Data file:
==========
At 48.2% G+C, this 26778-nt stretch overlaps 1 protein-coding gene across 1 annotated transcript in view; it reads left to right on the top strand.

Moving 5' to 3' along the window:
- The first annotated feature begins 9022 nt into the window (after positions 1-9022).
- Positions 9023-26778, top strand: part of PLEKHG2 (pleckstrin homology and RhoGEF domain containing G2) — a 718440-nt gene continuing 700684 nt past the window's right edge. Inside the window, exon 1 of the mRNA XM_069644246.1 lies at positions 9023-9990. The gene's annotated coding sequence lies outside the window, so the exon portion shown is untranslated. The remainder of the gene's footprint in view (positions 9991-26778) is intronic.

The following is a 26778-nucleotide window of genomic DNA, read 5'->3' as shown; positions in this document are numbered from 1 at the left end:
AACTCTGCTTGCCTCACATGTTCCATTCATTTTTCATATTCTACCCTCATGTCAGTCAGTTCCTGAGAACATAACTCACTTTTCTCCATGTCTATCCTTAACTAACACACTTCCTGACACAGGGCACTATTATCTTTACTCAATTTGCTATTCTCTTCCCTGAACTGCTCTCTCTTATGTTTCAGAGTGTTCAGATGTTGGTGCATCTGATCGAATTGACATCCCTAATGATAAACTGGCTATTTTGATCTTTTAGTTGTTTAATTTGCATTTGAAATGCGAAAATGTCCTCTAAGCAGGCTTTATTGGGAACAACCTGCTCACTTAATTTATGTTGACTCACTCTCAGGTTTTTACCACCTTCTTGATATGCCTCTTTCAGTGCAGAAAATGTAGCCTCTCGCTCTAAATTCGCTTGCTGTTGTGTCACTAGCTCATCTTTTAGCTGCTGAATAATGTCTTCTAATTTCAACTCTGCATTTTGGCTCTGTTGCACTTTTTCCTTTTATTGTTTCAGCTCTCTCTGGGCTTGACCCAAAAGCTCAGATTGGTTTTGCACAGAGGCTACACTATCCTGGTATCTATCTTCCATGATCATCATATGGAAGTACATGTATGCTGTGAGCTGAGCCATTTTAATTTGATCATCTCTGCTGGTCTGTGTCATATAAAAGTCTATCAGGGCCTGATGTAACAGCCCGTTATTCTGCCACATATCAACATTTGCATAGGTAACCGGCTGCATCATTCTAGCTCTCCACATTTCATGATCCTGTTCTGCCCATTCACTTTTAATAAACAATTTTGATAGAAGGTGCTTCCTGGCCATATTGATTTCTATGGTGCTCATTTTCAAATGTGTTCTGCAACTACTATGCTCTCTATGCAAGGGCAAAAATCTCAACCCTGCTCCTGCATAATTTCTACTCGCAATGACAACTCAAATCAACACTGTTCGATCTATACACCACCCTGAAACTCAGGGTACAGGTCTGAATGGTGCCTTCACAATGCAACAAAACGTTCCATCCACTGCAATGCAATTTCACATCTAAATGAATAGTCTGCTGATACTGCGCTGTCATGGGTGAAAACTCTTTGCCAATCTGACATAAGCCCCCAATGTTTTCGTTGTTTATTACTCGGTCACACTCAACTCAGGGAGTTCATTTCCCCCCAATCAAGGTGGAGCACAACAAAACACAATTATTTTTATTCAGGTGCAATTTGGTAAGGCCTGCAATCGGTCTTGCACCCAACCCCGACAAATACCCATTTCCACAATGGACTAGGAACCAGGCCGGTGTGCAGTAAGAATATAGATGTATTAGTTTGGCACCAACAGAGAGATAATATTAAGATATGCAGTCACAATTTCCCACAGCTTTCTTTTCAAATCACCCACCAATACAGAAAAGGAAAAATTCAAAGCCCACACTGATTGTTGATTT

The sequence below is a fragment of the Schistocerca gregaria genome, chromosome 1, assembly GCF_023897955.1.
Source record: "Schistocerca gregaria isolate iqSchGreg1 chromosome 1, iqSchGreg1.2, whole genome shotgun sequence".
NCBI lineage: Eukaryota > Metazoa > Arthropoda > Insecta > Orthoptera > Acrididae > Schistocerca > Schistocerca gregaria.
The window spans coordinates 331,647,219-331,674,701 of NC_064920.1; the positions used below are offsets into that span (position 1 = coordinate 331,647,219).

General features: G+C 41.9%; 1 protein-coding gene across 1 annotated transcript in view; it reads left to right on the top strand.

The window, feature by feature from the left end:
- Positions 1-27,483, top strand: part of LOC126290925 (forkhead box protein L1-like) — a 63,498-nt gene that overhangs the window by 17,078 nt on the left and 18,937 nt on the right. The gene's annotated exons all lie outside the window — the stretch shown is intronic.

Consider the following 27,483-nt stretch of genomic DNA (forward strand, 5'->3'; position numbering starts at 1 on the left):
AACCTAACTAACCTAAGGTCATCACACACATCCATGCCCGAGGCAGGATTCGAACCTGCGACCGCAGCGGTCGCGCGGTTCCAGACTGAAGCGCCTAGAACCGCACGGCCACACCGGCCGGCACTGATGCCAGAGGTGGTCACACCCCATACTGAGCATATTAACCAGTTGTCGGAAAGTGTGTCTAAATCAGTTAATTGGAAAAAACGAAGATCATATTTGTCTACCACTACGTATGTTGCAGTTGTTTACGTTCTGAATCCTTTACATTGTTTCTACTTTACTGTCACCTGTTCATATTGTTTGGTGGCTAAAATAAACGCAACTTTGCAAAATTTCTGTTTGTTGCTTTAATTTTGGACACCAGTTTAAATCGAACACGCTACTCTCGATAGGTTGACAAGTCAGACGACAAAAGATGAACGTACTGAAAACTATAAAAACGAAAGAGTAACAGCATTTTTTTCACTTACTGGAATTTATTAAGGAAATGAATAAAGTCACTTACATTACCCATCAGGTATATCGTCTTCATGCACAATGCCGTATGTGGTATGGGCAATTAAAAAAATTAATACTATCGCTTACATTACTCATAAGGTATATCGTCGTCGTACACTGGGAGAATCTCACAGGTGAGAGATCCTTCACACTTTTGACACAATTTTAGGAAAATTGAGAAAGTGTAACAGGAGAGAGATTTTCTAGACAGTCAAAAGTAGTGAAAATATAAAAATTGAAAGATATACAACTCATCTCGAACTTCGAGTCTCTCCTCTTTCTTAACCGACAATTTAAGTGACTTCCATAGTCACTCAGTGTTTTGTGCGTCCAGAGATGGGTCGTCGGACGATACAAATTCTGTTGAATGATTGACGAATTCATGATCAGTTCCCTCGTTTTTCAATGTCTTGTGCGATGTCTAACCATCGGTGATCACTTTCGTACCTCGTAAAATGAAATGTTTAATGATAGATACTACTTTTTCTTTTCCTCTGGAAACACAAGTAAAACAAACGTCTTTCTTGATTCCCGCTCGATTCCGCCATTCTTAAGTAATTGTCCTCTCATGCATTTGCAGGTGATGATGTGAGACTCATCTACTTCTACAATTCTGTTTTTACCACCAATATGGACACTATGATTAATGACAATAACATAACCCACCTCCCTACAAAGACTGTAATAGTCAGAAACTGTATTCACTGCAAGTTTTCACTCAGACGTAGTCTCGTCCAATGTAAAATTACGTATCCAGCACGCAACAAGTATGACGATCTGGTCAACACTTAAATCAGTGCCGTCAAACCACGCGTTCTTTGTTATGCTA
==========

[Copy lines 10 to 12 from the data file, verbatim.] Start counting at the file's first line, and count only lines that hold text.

The window spans coordinates 331,647,219-331,674,701 of NC_064920.1; the positions used below are offsets into that span (position 1 = coordinate 331,647,219).

General features: G+C 41.9%; 1 protein-coding gene across 1 annotated transcript in view; it reads left to right on the top strand.

The window, feature by feature from the left end: